A casino is a place that hosts a variety of gambling games and provides an atmosphere that is designed around noise, light, and excitement. Casinos can range in size from a small establishment to the massive Las Vegas strip casinos. While entertainment shows, restaurants and shopping centers can help draw in the crowds, the vast majority of the profits are derived from gambling. Slot machines, blackjack, roulette and other popular casino games are responsible for the billions of dollars in profits raked in by casinos each year.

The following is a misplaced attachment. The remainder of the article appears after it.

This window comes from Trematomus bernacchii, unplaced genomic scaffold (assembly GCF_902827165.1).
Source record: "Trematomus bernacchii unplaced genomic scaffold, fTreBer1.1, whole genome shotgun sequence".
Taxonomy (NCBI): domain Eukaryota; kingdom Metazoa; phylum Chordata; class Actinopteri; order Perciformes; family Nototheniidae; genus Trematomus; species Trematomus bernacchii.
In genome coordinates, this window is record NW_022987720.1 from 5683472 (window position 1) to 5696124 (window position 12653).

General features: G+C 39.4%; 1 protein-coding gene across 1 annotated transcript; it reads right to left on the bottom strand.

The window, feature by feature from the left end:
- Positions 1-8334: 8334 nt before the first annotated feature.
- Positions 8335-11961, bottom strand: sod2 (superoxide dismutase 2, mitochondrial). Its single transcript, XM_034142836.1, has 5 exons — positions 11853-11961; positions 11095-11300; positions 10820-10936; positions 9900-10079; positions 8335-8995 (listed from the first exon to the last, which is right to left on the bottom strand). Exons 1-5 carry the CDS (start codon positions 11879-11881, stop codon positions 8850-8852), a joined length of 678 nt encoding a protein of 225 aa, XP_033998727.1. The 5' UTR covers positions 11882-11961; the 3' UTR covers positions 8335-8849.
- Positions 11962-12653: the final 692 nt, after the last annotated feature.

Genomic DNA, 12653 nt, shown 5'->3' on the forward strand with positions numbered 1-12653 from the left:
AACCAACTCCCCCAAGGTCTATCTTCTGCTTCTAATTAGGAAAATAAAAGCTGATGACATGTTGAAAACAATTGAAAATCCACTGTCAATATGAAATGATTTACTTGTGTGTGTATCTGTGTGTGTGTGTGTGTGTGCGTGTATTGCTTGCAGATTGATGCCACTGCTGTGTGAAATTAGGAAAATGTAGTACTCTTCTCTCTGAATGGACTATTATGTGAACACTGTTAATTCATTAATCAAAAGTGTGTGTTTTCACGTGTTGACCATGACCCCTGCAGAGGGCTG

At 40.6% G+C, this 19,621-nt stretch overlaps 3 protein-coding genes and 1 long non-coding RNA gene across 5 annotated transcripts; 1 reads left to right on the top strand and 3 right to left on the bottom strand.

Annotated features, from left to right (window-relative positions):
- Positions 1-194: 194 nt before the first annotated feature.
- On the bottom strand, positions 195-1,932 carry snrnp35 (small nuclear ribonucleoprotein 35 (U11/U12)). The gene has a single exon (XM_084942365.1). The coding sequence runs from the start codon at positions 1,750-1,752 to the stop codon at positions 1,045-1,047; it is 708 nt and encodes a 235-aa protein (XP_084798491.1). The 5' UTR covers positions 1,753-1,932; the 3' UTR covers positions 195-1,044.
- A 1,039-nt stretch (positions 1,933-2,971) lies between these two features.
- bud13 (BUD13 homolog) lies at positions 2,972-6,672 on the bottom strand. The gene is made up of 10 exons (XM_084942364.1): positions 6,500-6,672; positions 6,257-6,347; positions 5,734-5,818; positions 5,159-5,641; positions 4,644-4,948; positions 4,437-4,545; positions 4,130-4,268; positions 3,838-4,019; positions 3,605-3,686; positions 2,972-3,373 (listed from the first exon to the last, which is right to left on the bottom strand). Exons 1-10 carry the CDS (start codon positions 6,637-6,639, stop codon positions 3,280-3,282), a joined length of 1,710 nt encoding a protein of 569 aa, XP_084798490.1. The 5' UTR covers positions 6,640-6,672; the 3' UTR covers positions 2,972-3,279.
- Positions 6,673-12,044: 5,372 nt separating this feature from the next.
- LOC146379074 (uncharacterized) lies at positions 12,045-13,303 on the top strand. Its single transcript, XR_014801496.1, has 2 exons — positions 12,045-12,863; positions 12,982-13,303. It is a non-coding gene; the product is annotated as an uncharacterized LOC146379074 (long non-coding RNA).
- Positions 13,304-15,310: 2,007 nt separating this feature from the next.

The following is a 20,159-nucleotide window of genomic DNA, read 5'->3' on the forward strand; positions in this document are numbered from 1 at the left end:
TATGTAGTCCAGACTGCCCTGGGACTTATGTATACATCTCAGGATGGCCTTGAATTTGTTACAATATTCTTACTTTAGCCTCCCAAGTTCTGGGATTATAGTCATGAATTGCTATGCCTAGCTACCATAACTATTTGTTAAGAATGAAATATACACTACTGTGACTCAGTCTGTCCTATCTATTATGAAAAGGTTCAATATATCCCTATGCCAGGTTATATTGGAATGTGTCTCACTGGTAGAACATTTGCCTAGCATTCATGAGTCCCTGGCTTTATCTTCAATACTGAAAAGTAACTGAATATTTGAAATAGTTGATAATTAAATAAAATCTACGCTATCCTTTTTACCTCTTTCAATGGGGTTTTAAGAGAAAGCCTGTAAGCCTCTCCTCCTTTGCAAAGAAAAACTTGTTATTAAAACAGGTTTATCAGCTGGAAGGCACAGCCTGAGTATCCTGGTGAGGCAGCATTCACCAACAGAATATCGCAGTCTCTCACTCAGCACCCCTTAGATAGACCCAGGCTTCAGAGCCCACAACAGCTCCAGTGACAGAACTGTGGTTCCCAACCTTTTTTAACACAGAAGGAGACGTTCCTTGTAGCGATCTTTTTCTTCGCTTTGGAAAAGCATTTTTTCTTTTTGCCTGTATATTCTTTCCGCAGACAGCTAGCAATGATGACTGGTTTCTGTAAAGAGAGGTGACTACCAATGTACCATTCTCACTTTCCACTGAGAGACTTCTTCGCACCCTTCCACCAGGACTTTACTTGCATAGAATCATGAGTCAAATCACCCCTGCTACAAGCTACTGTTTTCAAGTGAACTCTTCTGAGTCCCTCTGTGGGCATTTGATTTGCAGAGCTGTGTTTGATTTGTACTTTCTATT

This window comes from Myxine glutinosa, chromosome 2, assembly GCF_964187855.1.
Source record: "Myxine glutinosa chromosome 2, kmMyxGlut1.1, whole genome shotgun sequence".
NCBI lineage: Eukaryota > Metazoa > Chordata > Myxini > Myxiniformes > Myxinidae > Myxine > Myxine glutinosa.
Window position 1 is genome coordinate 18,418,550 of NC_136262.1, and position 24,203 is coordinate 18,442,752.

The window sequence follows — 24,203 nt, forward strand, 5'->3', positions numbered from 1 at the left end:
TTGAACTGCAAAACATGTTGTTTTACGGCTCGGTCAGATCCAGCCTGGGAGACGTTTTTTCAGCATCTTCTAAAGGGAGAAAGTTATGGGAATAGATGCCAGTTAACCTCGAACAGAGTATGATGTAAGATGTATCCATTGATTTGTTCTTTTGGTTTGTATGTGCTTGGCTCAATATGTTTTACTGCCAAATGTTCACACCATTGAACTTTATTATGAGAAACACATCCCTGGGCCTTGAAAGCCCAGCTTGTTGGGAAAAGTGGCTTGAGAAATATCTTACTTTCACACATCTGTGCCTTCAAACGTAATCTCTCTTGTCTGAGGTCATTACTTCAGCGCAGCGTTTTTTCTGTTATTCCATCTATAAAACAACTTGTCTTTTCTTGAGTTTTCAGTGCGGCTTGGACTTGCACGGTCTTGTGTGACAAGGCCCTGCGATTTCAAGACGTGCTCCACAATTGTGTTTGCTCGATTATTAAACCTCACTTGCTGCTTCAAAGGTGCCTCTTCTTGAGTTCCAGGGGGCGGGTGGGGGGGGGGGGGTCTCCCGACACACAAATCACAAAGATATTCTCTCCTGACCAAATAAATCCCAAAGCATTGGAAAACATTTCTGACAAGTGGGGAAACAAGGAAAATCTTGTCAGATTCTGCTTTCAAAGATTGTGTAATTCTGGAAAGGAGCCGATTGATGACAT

To maintain profitability, casinos must balance the number of customers with the amount of money wagered by each customer. This is why it is common for a casino to offer big bettors extravagant inducements in the form of free spectacular entertainment, transportation and elegant living quarters. To attract smaller bettors, casinos often lower the house edge on their tables and machines to less than a percentage of the total amount bet.
Many casinos employ elaborate security measures to prevent cheating, tampering and other forms of fraud. For example, chips with built-in microcircuitry allow a casino to monitor the amounts placed minute by minute; video cameras are wired throughout a casino to provide an “eye-in-the-sky” view of every table and window; and electronic systems are monitored regularly to detect any statistical deviation from expected results.